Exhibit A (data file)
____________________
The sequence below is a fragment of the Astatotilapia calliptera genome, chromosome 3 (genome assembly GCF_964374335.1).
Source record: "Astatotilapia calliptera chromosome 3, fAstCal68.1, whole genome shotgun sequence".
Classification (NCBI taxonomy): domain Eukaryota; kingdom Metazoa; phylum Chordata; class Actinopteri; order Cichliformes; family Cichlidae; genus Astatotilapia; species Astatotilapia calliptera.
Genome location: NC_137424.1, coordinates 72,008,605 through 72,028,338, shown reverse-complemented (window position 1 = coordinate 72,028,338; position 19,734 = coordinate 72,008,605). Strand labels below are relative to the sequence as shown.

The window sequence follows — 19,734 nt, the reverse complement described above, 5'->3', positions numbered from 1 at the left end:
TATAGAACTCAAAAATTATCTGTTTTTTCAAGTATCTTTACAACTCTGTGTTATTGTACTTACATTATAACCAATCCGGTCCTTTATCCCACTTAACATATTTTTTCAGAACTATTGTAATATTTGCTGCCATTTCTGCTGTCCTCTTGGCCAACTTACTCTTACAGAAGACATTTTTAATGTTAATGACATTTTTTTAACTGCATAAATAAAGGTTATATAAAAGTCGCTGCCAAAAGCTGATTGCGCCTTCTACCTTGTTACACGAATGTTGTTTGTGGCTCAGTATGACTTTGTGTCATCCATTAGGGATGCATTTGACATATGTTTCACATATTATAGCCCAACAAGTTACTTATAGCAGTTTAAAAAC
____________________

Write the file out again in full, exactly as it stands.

The sequence below is a fragment of the Astatotilapia calliptera genome, chromosome 3 (genome assembly GCF_964374335.1).
Source record: "Astatotilapia calliptera chromosome 3, fAstCal68.1, whole genome shotgun sequence".
Classification (NCBI taxonomy): domain Eukaryota; kingdom Metazoa; phylum Chordata; class Actinopteri; order Cichliformes; family Cichlidae; genus Astatotilapia; species Astatotilapia calliptera.
Genome location: NC_137424.1, coordinates 72,008,605 through 72,028,338, shown reverse-complemented (window position 1 = coordinate 72,028,338; position 19,734 = coordinate 72,008,605). Strand labels below are relative to the sequence as shown.

The window sequence follows — 19,734 nt, the reverse complement described above, 5'->3', positions numbered from 1 at the left end:
TATAGAACTCAAAAATTATCTGTTTTTTCAAGTATCTTTACAACTCTGTGTTATTGTACTTACATTATAACCAATCCGGTCCTTTATCCCACTTAACATATTTTTTCAGAACTATTGTAATATTTGCTGCCATTTCTGCTGTCCTCTTGGCCAACTTACTCTTACAGAAGACATTTTTAATGTTAATGACATTTTTTTAACTGCATAAATAAAGGTTATATAAAAGTCGCTGCCAAAAGCTGATTGCGCCTTCTACCTTGTTACACGAATGTTGTTTGTGGCTCAGTATGACTTTGTGTCATCCATTAGGGATGCATTTGACATATGTTTCACATATTATAGCCCAACAAGTTACTTATAGCAGTTTAAAAAC